Reproductive Health Privacy

On April 26, 2024, the Office for Civil Rights (“OCR”) at the U.S. Department of Health & Human Services (“HHS”) published a final rule that modifies the Standards for Privacy of Individually Identifiable Health Information (“Privacy Rule”) under the Health Insurance Portability and Accountability Act (“HIPAA”) regarding protected health information (“PHI”) concerning reproductive health. We previously covered the proposed rule (hereinafter, “the NPRM”), which was published on April 17, 2023. The final rule aligns closely with the NPRM.

OCR noted that the Supreme Court’s ruling in Dobbs v. Jackson Women’s Health Organization (holding that there is no constitutional right to abortion) created a legal landscape that “increase[s] the potential that use and disclosure of PHI about an individual’s reproductive health will undermine access to and the quality of health care generally.” According to OCR, the final rule aims to “continue to protect privacy in a manner that promotes trust between individuals and health care providers and advances access to, and improves the quality of, health care” by “limit[ing] the circumstances in which provisions of the Privacy Rule permit the use or disclosure of an individual’s PHI about reproductive health care for certain non-health care purposes.”

The final rule prohibits a regulated entity from using or disclosing an individual’s PHI:

  • to conduct a criminal, civil, or administrative investigation into or impose criminal, civil, or administrative liability on any person for the mere act of seeking, obtaining, providing, or facilitating reproductive health care that is lawful under the circumstances in which it is provided; and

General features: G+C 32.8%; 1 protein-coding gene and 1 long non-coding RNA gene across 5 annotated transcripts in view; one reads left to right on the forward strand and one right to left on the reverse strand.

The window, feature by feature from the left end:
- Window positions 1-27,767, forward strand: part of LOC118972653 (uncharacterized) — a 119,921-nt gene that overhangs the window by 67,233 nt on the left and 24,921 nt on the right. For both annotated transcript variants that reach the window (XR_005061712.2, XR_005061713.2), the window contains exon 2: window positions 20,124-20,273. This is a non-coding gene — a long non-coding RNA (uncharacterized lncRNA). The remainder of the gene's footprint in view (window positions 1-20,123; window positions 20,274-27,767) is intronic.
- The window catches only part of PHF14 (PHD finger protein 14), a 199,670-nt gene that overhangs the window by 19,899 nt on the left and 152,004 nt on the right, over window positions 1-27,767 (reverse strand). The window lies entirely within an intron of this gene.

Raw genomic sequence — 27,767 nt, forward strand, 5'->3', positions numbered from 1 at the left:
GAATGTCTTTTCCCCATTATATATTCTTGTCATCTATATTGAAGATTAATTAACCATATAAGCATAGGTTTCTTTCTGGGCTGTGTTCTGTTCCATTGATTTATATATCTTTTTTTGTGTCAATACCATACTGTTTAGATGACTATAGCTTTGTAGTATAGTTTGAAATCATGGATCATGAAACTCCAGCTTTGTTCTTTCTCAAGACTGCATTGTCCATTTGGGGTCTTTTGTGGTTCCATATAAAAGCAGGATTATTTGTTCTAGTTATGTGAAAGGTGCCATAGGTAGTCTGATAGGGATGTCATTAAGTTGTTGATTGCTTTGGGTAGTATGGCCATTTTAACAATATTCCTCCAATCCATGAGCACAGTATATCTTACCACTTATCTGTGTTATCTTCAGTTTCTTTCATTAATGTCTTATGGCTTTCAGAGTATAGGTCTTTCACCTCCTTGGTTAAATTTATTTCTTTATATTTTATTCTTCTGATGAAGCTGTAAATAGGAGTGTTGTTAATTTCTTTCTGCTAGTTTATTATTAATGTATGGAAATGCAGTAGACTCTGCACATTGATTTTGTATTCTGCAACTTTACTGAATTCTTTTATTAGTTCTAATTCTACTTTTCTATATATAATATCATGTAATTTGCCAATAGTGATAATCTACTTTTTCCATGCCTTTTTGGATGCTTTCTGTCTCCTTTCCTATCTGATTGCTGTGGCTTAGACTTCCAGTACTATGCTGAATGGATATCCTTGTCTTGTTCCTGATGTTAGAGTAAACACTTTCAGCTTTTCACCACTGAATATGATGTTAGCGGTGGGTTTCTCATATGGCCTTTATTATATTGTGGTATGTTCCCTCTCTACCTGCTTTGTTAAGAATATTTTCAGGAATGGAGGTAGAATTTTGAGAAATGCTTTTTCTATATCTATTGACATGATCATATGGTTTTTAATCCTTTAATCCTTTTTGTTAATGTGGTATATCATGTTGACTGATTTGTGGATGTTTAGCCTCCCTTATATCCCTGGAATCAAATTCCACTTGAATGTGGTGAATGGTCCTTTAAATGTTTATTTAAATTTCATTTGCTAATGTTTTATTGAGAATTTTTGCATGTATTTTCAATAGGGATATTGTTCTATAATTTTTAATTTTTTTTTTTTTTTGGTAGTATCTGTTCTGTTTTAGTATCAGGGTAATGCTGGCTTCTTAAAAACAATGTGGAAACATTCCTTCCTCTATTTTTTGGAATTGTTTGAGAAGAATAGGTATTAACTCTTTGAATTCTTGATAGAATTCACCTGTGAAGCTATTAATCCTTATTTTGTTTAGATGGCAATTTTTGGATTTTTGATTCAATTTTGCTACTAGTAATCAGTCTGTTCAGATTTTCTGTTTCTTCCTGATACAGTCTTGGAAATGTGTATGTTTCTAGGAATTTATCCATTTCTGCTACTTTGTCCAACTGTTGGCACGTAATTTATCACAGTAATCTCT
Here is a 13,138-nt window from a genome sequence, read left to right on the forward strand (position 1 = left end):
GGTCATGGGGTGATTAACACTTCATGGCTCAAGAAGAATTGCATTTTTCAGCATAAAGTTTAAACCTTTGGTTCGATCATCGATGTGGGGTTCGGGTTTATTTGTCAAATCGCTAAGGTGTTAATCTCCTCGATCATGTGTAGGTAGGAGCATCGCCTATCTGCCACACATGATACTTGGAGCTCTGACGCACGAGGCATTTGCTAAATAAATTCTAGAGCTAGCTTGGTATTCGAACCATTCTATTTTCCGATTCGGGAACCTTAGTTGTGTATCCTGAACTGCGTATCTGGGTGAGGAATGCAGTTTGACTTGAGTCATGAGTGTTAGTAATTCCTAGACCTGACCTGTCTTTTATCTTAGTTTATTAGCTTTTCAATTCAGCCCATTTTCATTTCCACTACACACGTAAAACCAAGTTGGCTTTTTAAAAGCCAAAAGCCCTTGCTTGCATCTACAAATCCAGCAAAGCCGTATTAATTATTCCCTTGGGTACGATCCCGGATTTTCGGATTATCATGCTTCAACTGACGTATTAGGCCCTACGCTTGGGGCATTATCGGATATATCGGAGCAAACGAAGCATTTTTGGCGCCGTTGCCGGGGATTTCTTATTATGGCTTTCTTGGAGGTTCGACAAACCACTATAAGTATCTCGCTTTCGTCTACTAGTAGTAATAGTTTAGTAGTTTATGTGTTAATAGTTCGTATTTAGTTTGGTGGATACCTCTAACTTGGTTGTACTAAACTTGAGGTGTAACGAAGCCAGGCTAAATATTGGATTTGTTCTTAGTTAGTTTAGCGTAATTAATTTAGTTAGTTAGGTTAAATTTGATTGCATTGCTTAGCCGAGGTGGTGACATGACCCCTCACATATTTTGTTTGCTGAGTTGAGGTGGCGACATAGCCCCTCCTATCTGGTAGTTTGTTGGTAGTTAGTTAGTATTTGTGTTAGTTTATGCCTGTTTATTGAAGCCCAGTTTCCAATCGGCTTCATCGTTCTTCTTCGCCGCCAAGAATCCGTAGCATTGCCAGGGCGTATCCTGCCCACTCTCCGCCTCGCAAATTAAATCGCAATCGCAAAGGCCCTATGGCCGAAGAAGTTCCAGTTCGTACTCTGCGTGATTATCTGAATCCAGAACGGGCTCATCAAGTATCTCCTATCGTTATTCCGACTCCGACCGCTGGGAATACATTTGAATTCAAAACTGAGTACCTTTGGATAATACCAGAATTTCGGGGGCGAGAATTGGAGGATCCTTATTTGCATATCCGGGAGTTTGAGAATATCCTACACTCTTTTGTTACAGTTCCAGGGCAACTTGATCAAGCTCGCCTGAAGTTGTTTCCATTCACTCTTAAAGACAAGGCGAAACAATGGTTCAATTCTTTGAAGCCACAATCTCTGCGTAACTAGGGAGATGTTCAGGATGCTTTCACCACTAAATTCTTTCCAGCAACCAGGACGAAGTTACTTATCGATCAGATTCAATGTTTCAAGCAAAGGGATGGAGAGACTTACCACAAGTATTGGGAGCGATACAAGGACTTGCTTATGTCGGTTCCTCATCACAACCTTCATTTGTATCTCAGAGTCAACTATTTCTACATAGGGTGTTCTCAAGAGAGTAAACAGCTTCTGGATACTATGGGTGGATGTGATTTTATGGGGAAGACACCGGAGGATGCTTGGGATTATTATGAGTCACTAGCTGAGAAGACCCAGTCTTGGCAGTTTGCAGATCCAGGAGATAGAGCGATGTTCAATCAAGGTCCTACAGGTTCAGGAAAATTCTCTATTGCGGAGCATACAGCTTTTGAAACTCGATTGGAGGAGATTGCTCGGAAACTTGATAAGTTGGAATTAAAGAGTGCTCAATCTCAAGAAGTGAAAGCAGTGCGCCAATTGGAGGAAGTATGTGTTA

• to identify an individual, health care provider, or other person to initiate an investigation or proceeding against that person in connection with seeking, obtaining, providing, or facilitating reproductive health care that is lawful under the circumstances in which it is provided.

“Lawful under the circumstances in which it is provided” means that the reproductive health care is either:

  • lawful under the circumstances in which the health care is provided and in the state in which it is provided; or
  • protected, required, or authorized by Federal law, including the United States Constitution, regardless of the state in which such health care is provided.

Continue Reading HHS Modifies Privacy Rule to Support Reproductive Health Care Privacy